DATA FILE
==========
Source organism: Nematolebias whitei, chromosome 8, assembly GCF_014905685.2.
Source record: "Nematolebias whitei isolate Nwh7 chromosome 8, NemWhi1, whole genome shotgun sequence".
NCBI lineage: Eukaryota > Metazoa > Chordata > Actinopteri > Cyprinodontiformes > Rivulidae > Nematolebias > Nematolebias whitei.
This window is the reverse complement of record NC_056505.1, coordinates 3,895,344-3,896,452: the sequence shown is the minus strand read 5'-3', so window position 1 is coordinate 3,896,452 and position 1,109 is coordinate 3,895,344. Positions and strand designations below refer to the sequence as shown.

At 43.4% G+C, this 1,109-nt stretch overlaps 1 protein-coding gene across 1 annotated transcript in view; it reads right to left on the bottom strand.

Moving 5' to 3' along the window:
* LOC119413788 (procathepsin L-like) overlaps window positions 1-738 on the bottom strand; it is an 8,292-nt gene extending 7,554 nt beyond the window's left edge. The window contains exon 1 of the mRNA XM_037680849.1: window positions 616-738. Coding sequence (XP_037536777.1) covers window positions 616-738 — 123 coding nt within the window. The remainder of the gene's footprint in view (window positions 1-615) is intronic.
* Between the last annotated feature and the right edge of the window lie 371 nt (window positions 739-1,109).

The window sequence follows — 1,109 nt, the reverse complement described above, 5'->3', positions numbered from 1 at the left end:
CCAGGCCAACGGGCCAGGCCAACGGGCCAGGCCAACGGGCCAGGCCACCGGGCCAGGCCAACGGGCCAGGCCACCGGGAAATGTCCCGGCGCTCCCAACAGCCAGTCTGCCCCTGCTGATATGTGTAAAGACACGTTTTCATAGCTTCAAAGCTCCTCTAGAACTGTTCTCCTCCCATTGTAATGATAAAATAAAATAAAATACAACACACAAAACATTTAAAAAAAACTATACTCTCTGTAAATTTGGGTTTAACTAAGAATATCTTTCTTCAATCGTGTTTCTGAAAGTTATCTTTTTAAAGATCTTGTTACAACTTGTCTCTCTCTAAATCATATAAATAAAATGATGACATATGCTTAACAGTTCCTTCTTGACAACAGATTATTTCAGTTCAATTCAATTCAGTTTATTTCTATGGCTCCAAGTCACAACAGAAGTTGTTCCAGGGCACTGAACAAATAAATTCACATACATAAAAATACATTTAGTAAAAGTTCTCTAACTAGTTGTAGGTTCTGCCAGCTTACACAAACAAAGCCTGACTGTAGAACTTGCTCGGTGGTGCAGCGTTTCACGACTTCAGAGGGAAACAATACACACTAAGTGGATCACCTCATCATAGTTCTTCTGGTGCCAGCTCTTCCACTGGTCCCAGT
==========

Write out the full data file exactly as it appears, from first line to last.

Source organism: Nematolebias whitei, chromosome 8, assembly GCF_014905685.2.
Source record: "Nematolebias whitei isolate Nwh7 chromosome 8, NemWhi1, whole genome shotgun sequence".
NCBI lineage: Eukaryota > Metazoa > Chordata > Actinopteri > Cyprinodontiformes > Rivulidae > Nematolebias > Nematolebias whitei.
This window is the reverse complement of record NC_056505.1, coordinates 3,895,344-3,896,452: the sequence shown is the minus strand read 5'-3', so window position 1 is coordinate 3,896,452 and position 1,109 is coordinate 3,895,344. Positions and strand designations below refer to the sequence as shown.

At 43.4% G+C, this 1,109-nt stretch overlaps 1 protein-coding gene across 1 annotated transcript in view; it reads right to left on the bottom strand.

Moving 5' to 3' along the window:
* LOC119413788 (procathepsin L-like) overlaps window positions 1-738 on the bottom strand; it is an 8,292-nt gene extending 7,554 nt beyond the window's left edge. The window contains exon 1 of the mRNA XM_037680849.1: window positions 616-738. Coding sequence (XP_037536777.1) covers window positions 616-738 — 123 coding nt within the window. The remainder of the gene's footprint in view (window positions 1-615) is intronic.
* Between the last annotated feature and the right edge of the window lie 371 nt (window positions 739-1,109).

The window sequence follows — 1,109 nt, the reverse complement described above, 5'->3', positions numbered from 1 at the left end:
CCAGGCCAACGGGCCAGGCCAACGGGCCAGGCCAACGGGCCAGGCCACCGGGCCAGGCCAACGGGCCAGGCCACCGGGAAATGTCCCGGCGCTCCCAACAGCCAGTCTGCCCCTGCTGATATGTGTAAAGACACGTTTTCATAGCTTCAAAGCTCCTCTAGAACTGTTCTCCTCCCATTGTAATGATAAAATAAAATAAAATACAACACACAAAACATTTAAAAAAAACTATACTCTCTGTAAATTTGGGTTTAACTAAGAATATCTTTCTTCAATCGTGTTTCTGAAAGTTATCTTTTTAAAGATCTTGTTACAACTTGTCTCTCTCTAAATCATATAAATAAAATGATGACATATGCTTAACAGTTCCTTCTTGACAACAGATTATTTCAGTTCAATTCAATTCAGTTTATTTCTATGGCTCCAAGTCACAACAGAAGTTGTTCCAGGGCACTGAACAAATAAATTCACATACATAAAAATACATTTAGTAAAAGTTCTCTAACTAGTTGTAGGTTCTGCCAGCTTACACAAACAAAGCCTGACTGTAGAACTTGCTCGGTGGTGCAGCGTTTCACGACTTCAGAGGGAAACAATACACACTAAGTGGATCACCTCATCATAGTTCTTCTGGTGCCAGCTCTTCCACTGGTCCCAGT